For Star Trek, warp drive is the solution to all of the writer’s problems. As a plot device, warp drive allows for rapid interstellar travel and the interaction of characters and species that would otherwise never meet. It also makes it possible to neatly wrap up each episode and move on to the next one. But how does warp drive in Star Trek compare to any warp drive we might actually be able to build?
Star Trek Jargon and Warp Drive
There are many remarkable aspects to the Star Trek phenomenon, not the least of which is its creator’s remarkable ability to apparently predict the future. From iPads and cell phones to handheld medical scanners, many of the things imagined for Star Trek in the 1960s became a reality in our modern lives.
One thing we haven’t actually seen yet though is warp drive. As pointed out on Space.com, as originally envisioned the warp drive of the starship Enterprise used antimatter to supply the power necessary for its “warp coils” to relocate the ship faster than light – but presumably without actually passing the speed of light and violating causality.
Like many other technologies used in Star Trek, the explanation for how the warp drive actually operates is usually shrouded in Star Trek technobabble that conceals the fact that – at its core – it doesn’t make any sense. As noted by Trek Movie, the character of Wesley Crusher on Star Trek: The Next Generation was renowned for his ability to produce such nonsensical Star Trek technical verbiage whenever the situation called for it.
In much of the Star Trek canon – particularly in the novels – the warp drive is described as operating on the principle of moving space in and around the ship faster than light, rather than moving mass itself through space faster than light.
In science-fiction storytelling, this provides a convenient way of ignoring the speed of light limit established by Einstein. It also avoids any annoying time dilation effects caused by traveling close to the speed of light.
Warp Drive in the Real World
For decades, physicists assured us that the warp drive of Star Trek science fiction was just that – fiction. But by the 1990s and early 2000’s, a handful of scientists had begun to wonder if this was entirely true.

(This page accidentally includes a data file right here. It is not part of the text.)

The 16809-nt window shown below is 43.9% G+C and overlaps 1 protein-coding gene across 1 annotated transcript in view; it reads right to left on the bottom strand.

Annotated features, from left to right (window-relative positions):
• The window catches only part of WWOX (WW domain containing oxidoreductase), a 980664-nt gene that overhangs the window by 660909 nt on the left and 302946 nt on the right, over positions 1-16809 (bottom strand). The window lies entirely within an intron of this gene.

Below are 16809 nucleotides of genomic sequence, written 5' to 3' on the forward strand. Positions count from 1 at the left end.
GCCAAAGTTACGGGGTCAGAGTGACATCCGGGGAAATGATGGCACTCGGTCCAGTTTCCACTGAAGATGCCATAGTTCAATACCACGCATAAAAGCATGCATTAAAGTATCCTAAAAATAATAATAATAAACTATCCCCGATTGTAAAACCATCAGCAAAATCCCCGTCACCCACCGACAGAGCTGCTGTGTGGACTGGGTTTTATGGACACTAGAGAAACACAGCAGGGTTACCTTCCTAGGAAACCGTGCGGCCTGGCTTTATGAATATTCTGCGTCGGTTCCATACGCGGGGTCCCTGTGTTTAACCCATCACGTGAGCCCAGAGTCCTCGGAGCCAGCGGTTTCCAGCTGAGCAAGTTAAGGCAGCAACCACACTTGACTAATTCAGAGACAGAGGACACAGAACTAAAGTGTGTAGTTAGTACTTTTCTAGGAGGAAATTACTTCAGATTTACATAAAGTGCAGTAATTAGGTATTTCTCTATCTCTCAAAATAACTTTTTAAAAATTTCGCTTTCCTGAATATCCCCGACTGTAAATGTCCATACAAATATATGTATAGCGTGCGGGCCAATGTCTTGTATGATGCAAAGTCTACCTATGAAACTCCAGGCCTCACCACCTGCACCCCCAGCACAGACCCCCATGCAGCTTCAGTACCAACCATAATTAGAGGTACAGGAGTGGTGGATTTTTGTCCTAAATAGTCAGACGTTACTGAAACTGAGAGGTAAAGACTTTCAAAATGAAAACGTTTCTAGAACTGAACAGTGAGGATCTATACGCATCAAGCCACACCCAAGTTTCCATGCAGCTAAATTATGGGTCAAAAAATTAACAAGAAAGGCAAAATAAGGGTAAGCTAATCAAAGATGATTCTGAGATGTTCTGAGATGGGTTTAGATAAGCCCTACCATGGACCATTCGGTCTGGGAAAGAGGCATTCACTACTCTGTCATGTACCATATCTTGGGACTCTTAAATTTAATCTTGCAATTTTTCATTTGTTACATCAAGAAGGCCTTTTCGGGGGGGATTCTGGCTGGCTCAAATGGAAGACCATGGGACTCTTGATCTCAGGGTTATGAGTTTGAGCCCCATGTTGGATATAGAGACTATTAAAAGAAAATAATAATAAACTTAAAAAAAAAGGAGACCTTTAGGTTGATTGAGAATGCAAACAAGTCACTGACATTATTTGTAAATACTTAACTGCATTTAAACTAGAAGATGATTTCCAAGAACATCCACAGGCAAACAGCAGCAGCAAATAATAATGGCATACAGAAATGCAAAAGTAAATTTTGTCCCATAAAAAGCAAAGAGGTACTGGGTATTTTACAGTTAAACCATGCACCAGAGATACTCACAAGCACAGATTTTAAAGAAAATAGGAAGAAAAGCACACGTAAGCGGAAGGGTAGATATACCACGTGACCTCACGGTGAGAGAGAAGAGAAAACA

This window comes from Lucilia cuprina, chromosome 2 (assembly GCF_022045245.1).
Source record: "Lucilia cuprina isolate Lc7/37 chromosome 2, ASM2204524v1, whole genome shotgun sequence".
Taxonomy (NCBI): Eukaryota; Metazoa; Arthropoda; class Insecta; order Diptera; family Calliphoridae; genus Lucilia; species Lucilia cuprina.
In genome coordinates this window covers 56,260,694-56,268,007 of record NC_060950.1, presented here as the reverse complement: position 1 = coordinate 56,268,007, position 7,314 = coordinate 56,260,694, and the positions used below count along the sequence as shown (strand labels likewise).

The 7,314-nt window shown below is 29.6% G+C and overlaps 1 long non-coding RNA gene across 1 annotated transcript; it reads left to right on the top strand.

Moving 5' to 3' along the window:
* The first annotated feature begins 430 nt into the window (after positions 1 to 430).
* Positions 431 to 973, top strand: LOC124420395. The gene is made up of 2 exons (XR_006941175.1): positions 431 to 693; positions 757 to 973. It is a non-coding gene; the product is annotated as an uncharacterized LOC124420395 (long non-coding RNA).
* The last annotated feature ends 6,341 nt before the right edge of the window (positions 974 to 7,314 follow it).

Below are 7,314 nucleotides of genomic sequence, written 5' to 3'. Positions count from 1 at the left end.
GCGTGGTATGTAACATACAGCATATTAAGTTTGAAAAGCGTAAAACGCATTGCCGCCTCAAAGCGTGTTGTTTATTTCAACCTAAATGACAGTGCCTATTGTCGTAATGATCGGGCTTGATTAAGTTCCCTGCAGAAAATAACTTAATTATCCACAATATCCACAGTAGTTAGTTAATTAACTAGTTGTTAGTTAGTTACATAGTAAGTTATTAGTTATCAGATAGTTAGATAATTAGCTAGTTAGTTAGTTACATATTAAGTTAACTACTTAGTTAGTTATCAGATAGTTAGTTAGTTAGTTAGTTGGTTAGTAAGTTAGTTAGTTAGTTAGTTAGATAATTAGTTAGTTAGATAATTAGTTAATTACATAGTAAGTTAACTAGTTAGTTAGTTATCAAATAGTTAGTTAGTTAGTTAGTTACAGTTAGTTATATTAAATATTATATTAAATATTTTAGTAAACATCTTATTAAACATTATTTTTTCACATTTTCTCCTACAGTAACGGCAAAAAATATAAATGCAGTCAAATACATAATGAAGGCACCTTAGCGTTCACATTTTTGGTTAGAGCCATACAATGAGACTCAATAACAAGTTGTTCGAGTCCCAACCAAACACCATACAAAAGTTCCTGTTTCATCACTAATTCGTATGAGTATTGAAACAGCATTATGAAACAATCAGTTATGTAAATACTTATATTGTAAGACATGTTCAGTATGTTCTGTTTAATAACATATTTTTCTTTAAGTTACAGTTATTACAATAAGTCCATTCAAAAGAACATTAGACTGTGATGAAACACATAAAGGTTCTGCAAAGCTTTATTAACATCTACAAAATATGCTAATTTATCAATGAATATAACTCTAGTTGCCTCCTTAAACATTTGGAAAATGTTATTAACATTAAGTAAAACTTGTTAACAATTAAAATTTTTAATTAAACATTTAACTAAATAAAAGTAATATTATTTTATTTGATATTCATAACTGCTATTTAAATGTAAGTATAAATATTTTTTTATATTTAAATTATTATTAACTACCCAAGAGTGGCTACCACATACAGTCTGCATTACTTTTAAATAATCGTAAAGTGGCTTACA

Among the first of these was Mexican physicist Miguel Alcubierre, who in 1994 suggested what came to be known as the Alcubierre drive – although it was essentially Gene Roddenberry’s warp drive. In his own solution to Einstein’s equations, Alcubierre suggested that a warp drive might be possible if negative energy could be provided.
One problem with this approach was that it required a type of energy that does not exist and that many scientists do not believe can ever exist. Alcubierre himself felt that the negative energy requirement could be met through what is known as the Casimir effect.
At the same time, this warp drive would also require such a vast amount of energy that the concept was essentially impossible for entirely practical reasons. And there is where it stood for more than a decade until Harold White and NASA’s Eagleworks took up the challenge of testing whether something like this might actually be possible.
In 2012, they used an interferometer to try to test whether such spatial distortions could be generated. And by 2013, they claimed to have created a detectable warp field inside a vacuum for almost 20 seconds.
According to White, the power levels necessary for creating this warp effect are far lower than Miguel Alcubierre originally calculated. White suggests that by varying the shape of the field – and of the torus that generates it – it’s possible to get the same effect using far less energy.
The results of this warp drive experiment are hotly disputed by scientists around the world. Miguel Alcubierre himself argues that the experimental results are questionable and that a warp drive might not be possible for centuries – if ever. Of course, if it is possible human society would be changed in a way it hasn’t experienced since the Age of Exploration.
[Featured Image by Haynes Publishing via Getty Images]